Most commonly, the aim of treatment will be to increase Thyroid hormones in the patient’s body first. This will allow for the particular parts of the body that depends on these hormones to regain their ability to function correctly. Levothyroxine sodium is a common medication used to treat Hypothyroidism, and is often prescribed to a patient for their entire lifetime, following the diagnosis of Hashimoto’s disease or any other particular cause of Hypothyroidism.

It should be noted that the dosage and timing of each dose will make a big difference into whether or not the use of synthetic hormones to replace those that the Thyroid gland is unable to make will result in the desired outcomes.

Low doses of Levothyroxine are usually given to patients when they are first going on treatment8, but it should be noted that most patients need one or more adjustments to the dosage of Levothyroxine they take before they achieve that perfect dosage that helps to restore Thyroid hormone levels without causing any problems.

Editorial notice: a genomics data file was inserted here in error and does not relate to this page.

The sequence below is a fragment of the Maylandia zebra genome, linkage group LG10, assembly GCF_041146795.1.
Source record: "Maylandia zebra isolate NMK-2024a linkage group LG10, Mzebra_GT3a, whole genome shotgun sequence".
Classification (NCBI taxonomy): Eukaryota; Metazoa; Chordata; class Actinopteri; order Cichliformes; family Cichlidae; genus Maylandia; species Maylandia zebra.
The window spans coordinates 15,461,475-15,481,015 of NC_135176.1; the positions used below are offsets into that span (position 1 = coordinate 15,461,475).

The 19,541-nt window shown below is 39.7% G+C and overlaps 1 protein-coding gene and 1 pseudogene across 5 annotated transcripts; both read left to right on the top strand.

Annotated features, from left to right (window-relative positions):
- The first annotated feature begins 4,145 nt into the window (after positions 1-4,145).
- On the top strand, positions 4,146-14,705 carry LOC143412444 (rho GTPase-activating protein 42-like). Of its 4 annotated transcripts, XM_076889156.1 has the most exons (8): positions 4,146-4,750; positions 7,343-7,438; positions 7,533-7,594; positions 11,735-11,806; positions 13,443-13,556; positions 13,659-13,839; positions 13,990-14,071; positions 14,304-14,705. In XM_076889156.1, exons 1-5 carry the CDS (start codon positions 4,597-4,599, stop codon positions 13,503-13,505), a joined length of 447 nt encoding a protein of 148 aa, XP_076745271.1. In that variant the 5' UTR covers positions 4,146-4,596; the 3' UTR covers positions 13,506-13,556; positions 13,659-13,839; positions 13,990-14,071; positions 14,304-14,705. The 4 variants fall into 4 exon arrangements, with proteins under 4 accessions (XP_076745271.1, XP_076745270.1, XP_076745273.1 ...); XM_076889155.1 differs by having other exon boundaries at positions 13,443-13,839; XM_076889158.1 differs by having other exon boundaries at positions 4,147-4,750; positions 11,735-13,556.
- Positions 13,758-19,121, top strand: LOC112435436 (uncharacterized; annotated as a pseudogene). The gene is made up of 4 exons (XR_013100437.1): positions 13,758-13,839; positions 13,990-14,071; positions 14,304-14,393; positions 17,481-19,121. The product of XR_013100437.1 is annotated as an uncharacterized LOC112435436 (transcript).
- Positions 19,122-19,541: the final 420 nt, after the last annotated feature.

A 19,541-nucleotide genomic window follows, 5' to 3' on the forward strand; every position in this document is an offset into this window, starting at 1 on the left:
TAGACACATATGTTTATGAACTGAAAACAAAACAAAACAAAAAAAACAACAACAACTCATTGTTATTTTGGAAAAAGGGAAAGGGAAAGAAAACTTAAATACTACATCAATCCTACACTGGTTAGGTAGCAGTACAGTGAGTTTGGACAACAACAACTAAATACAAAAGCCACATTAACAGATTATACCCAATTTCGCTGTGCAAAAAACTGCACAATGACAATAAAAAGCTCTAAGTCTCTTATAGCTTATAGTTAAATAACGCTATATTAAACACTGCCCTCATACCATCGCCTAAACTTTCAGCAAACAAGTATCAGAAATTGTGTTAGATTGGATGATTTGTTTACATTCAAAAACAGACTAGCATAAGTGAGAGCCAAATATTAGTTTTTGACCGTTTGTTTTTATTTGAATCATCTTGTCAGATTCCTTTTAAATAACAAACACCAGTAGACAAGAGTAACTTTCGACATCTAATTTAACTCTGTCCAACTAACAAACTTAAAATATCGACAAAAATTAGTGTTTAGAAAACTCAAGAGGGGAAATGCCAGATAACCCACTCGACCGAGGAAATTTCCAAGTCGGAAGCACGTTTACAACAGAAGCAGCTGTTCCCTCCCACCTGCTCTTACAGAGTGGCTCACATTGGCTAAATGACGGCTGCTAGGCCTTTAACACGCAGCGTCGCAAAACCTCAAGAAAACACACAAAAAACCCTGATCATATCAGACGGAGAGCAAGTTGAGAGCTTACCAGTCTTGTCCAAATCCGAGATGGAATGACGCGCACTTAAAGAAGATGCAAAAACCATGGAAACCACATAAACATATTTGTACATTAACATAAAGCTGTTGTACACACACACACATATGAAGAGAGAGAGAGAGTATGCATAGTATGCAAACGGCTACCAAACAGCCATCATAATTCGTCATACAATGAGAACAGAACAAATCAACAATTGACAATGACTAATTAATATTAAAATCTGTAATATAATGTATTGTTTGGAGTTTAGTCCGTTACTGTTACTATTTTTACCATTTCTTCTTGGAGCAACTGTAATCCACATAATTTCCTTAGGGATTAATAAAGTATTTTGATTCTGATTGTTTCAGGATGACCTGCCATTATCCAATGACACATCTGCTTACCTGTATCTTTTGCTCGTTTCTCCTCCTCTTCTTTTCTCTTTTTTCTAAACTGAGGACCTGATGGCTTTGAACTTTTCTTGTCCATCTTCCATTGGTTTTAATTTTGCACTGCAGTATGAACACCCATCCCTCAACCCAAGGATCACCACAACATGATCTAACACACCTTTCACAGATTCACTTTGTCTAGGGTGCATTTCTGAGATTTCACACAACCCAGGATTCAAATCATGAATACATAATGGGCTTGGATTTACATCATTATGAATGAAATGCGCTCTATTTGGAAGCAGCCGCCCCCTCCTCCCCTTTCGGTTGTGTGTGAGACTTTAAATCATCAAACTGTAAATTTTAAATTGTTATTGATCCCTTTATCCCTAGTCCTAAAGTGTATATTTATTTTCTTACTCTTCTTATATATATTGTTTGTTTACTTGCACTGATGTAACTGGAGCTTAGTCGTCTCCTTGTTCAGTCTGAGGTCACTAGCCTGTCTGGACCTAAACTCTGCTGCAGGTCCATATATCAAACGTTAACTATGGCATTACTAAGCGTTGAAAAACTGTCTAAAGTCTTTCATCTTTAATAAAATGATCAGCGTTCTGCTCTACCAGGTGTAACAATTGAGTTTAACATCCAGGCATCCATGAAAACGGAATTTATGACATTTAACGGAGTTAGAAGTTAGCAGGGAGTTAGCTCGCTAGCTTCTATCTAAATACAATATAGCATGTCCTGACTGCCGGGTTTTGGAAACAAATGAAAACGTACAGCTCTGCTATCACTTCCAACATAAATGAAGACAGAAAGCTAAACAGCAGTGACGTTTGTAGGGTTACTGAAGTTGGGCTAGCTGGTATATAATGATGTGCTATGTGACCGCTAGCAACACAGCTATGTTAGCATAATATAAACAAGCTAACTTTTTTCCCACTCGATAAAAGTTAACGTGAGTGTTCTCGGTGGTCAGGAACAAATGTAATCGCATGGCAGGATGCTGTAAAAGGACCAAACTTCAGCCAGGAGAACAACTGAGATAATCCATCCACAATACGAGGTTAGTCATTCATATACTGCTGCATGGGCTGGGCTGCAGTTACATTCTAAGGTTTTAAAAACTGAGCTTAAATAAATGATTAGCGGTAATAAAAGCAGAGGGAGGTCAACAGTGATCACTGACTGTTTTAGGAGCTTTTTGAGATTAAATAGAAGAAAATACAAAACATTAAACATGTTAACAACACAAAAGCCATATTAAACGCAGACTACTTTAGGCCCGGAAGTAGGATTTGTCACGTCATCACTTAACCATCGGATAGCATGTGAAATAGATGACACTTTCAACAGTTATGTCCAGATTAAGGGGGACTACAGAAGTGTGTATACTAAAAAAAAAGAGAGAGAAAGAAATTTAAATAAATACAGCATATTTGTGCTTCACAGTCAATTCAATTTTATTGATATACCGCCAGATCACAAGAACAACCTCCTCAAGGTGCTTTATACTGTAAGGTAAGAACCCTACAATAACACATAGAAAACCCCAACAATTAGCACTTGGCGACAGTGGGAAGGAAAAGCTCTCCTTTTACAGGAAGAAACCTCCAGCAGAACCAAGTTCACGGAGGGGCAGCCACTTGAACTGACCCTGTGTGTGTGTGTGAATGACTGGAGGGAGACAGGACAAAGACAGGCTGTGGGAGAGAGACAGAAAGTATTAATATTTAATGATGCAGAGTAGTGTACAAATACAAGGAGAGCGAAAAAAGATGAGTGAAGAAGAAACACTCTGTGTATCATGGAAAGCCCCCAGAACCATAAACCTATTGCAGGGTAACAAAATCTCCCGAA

Most patients are screened every six weeks when they first go on Levothyroxine medication, and their dosage is then adjusted based on the results of the blood tests after they have taken a particular dosage for the past six weeks. Doctors may switch the patient to natural desiccated thyroid such as Armour Thyroid or WP Thyroid.

When a physician finds the right dosage for the patient, then visits will become less regular – sometimes only once a year to check up on the patient and ensure the dosage is still correct, and that they are not experiencing a worsening of their condition.